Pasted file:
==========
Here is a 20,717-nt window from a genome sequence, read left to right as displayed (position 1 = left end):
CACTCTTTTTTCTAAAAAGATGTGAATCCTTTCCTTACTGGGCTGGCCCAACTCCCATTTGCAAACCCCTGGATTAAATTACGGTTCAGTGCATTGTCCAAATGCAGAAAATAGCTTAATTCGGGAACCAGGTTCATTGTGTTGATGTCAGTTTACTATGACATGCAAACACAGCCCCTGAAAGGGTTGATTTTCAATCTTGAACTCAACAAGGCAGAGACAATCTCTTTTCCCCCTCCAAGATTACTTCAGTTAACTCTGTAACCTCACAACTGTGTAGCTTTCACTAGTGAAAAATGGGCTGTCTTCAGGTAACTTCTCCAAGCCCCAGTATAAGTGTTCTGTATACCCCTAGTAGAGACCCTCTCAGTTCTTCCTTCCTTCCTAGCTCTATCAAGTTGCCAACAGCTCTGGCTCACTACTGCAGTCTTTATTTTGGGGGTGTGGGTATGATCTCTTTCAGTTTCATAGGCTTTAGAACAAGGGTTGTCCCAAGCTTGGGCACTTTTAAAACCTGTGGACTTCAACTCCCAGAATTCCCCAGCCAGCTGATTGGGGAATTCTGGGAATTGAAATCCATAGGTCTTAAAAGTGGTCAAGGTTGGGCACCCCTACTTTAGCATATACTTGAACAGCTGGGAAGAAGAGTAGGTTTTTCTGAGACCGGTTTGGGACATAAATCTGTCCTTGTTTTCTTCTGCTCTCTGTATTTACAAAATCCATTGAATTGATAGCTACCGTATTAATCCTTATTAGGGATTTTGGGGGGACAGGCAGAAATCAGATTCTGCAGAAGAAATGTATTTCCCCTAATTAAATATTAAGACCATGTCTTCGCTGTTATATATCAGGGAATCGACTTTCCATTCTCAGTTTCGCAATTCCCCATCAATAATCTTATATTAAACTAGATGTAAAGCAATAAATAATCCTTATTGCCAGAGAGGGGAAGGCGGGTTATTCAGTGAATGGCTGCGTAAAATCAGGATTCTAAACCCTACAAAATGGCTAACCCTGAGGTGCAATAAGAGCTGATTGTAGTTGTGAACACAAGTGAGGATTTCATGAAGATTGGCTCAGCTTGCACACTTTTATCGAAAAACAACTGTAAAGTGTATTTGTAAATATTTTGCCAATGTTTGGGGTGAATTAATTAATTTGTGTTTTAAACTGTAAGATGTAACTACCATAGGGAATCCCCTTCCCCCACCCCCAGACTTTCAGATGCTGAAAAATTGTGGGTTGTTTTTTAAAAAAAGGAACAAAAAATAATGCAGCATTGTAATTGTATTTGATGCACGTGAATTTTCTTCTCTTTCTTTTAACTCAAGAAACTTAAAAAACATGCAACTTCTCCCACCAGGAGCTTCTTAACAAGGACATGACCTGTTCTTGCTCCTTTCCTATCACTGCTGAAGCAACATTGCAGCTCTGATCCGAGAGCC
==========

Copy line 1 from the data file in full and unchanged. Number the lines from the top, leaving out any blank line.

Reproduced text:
Here is a 20,717-nt window from a genome sequence, read left to right as displayed (position 1 = left end):